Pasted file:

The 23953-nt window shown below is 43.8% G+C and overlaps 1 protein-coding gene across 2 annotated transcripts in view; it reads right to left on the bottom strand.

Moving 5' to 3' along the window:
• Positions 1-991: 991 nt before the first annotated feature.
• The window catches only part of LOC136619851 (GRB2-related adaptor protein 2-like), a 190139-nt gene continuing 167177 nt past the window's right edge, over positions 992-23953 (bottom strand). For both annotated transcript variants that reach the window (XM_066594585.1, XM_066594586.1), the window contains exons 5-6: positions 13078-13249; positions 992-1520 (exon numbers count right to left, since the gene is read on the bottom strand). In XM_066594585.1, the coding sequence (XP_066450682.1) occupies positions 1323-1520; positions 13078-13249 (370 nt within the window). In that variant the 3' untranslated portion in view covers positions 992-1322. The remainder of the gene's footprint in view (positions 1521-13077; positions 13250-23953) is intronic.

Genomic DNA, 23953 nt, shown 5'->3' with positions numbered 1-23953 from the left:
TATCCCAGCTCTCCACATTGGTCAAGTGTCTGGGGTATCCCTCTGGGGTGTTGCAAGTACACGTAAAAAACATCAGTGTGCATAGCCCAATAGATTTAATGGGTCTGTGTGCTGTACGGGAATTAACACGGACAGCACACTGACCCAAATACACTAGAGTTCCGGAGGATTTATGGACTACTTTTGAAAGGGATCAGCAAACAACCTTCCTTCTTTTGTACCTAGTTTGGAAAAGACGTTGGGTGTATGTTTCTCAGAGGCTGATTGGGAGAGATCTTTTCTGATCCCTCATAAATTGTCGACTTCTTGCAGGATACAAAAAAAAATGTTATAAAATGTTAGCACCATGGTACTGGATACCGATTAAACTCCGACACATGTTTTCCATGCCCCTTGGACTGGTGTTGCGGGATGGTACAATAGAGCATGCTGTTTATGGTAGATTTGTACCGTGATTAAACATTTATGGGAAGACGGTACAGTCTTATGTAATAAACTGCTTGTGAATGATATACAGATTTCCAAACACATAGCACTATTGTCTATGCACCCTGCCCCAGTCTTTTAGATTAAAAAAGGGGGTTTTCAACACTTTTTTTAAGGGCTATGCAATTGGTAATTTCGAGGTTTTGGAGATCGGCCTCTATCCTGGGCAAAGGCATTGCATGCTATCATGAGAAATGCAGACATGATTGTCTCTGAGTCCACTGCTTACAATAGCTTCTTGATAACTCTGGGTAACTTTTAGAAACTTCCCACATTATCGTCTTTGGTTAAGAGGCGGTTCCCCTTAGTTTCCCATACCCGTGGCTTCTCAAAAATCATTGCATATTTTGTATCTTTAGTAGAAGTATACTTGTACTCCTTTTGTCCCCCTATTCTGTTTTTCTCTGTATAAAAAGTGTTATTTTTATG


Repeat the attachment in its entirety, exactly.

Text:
The 23953-nt window shown below is 43.8% G+C and overlaps 1 protein-coding gene across 2 annotated transcripts in view; it reads right to left on the bottom strand.

Moving 5' to 3' along the window:
• Positions 1-991: 991 nt before the first annotated feature.
• The window catches only part of LOC136619851 (GRB2-related adaptor protein 2-like), a 190139-nt gene continuing 167177 nt past the window's right edge, over positions 992-23953 (bottom strand). For both annotated transcript variants that reach the window (XM_066594585.1, XM_066594586.1), the window contains exons 5-6: positions 13078-13249; positions 992-1520 (exon numbers count right to left, since the gene is read on the bottom strand). In XM_066594585.1, the coding sequence (XP_066450682.1) occupies positions 1323-1520; positions 13078-13249 (370 nt within the window). In that variant the 3' untranslated portion in view covers positions 992-1322. The remainder of the gene's footprint in view (positions 1521-13077; positions 13250-23953) is intronic.

Genomic DNA, 23953 nt, shown 5'->3' with positions numbered 1-23953 from the left:
TATCCCAGCTCTCCACATTGGTCAAGTGTCTGGGGTATCCCTCTGGGGTGTTGCAAGTACACGTAAAAAACATCAGTGTGCATAGCCCAATAGATTTAATGGGTCTGTGTGCTGTACGGGAATTAACACGGACAGCACACTGACCCAAATACACTAGAGTTCCGGAGGATTTATGGACTACTTTTGAAAGGGATCAGCAAACAACCTTCCTTCTTTTGTACCTAGTTTGGAAAAGACGTTGGGTGTATGTTTCTCAGAGGCTGATTGGGAGAGATCTTTTCTGATCCCTCATAAATTGTCGACTTCTTGCAGGATACAAAAAAAAATGTTATAAAATGTTAGCACCATGGTACTGGATACCGATTAAACTCCGACACATGTTTTCCATGCCCCTTGGACTGGTGTTGCGGGATGGTACAATAGAGCATGCTGTTTATGGTAGATTTGTACCGTGATTAAACATTTATGGGAAGACGGTACAGTCTTATGTAATAAACTGCTTGTGAATGATATACAGATTTCCAAACACATAGCACTATTGTCTATGCACCCTGCCCCAGTCTTTTAGATTAAAAAAGGGGGTTTTCAACACTTTTTTTAAGGGCTATGCAATTGGTAATTTCGAGGTTTTGGAGATCGGCCTCTATCCTGGGCAAAGGCATTGCATGCTATCATGAGAAATGCAGACATGATTGTCTCTGAGTCCACTGCTTACAATAGCTTCTTGATAACTCTGGGTAACTTTTAGAAACTTCCCACATTATCGTCTTTGGTTAAGAGGCGGTTCCCCTTAGTTTCCCATACCCGTGGCTTCTCAAAAATCATTGCATATTTTGTATCTTTAGTAGAAGTATACTTGTACTCCTTTTGTCCCCCTATTCTGTTTTTCTCTGTATAAAAAGTGTTATTTTTATG